A Discussion About Depression

In the past two days, there have been a lot of posts on my newsfeed about the passing of my childhood idol Coco Lee. Coco Lee was a singer, dancer, and the first Chinese who performed at Oscar. She was famous for her work in the movie Mulan. I grew up listening to her music, as do a lot of my friends around my age. 

The cause of her death was suicide. Another celebrity suicide. She had a successful, glamorous career. She was married to a Canadian billionaire (Her wedding was reported to have cost 20 million dollars!). She lived the life of a dream of many people. So did a lot of the celebrities who committed suicide. Yet, they left this world the way they did. 

Many of them suffered from depression which has contributed to their cause of suicide. 20% of adults in America currently live with mental illness. There have been many discussions about mental health in recent years. 

Personally, I struggle with depression many times in my life too. 

A few years ago, I read a book called “The Road Less Traveled” by Scott Peck – a psychologist who specializes in psychotherapy. In the book, the author talks about a new perspective to look at depression. 

He says depression is not a mental illness. It is a normal and basically healthy phenomenon. He describes depression as a lobster shedding shell. As the lobster outgrows its own body, it inevitably experiences pain. Depression is a natural part of growth. “It becomes abnormal or unhealthy only when something interferes with the giving-up process, with the result that the depression is prolonged and cannot be resolved by completion of the process.” – Scott Peck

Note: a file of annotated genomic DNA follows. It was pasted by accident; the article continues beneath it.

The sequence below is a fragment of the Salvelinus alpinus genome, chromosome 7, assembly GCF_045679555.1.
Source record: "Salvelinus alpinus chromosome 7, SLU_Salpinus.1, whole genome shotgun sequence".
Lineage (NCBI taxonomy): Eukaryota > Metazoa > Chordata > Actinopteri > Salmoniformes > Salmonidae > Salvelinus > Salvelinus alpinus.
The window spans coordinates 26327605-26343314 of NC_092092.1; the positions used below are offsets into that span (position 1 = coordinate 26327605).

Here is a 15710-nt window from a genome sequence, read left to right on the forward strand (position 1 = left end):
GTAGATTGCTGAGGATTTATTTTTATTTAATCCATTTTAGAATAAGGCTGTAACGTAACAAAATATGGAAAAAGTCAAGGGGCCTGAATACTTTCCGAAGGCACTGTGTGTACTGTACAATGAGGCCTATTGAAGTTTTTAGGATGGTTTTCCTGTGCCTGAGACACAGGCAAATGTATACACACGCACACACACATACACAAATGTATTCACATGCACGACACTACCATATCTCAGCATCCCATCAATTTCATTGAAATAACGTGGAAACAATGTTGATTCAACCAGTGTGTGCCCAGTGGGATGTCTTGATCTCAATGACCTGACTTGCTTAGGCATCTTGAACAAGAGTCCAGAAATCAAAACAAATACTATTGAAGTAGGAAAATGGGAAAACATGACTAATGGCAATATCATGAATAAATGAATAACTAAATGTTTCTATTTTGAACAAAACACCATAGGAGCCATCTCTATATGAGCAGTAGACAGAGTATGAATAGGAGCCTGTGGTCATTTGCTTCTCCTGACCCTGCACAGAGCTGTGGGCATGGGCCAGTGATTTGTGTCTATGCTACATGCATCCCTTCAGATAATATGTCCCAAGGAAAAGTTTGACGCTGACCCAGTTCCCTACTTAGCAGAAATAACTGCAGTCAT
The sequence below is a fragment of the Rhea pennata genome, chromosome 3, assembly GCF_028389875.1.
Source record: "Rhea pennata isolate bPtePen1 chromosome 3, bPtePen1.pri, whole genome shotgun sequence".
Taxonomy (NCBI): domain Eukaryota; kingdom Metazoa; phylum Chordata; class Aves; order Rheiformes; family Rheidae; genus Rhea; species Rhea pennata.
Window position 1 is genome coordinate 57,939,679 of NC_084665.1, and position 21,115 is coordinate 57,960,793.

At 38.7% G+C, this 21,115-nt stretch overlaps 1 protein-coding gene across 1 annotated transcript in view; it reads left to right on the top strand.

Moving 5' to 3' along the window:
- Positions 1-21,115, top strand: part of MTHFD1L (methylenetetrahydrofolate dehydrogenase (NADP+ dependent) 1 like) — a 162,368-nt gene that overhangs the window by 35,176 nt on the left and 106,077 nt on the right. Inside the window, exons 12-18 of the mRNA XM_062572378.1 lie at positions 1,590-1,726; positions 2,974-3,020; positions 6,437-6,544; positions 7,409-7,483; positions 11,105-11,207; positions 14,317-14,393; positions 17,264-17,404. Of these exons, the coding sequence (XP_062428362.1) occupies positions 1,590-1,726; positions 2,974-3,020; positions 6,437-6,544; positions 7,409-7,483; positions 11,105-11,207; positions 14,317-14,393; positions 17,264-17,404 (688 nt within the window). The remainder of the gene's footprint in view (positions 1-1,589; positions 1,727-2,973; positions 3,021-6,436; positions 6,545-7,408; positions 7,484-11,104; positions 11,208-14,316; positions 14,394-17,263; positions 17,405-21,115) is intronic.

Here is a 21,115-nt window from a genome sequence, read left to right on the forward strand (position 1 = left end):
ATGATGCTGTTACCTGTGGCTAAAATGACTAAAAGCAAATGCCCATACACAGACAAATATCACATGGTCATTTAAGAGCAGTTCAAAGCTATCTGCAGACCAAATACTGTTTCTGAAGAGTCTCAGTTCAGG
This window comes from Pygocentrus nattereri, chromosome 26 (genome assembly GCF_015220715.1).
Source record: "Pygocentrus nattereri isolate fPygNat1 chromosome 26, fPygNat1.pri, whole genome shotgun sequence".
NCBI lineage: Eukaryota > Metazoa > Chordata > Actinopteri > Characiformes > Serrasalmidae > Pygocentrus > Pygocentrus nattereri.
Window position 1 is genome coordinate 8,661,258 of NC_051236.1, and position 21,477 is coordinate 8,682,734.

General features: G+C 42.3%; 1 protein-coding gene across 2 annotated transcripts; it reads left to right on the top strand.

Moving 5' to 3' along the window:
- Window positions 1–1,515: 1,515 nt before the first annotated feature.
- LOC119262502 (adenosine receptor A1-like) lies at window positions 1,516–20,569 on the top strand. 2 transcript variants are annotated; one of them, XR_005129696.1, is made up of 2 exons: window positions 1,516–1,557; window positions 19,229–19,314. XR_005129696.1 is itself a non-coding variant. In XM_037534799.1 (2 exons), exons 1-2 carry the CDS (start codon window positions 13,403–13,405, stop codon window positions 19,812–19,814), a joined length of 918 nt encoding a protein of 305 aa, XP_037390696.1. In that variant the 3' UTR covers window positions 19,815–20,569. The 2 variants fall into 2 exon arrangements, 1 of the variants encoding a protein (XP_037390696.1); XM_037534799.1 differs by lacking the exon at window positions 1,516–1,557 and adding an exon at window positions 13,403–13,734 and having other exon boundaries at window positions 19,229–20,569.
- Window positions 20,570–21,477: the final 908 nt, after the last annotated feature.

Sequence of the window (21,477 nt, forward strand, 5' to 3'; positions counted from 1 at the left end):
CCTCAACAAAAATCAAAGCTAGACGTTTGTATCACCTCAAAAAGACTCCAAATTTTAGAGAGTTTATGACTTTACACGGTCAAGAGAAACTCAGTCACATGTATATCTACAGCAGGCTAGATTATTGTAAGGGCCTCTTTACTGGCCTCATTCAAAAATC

If we view depression from this perspective, it could be seen as a phase or transition to the next stage in life. Depression doesn’t last forever. Many who chose to take their own lives couldn’t live through the process, to the other side of the tunnel.

This could lead to another discussion about self-love. In the same book, the author discusses self-love as not the love we give to ourselves but the love that we receive from other people. That points out how important it is for us to be connected to other people. More than that, how important it is for us to receive love and care from other people. 

Letting people know we care about their well-being and their importance in life and at the same time, letting others know when we need their love and care could be the antidote to the problem. I wish for a world where we don’t feel embarrassed to ask for help and at the same time do not hold back to express our love. Everyone is fighting a battle we don’t know about. 

With that being said, let’s call somebody we love and show them that we care, shall we?

Coco Lee – photo taken from www.asiaone.com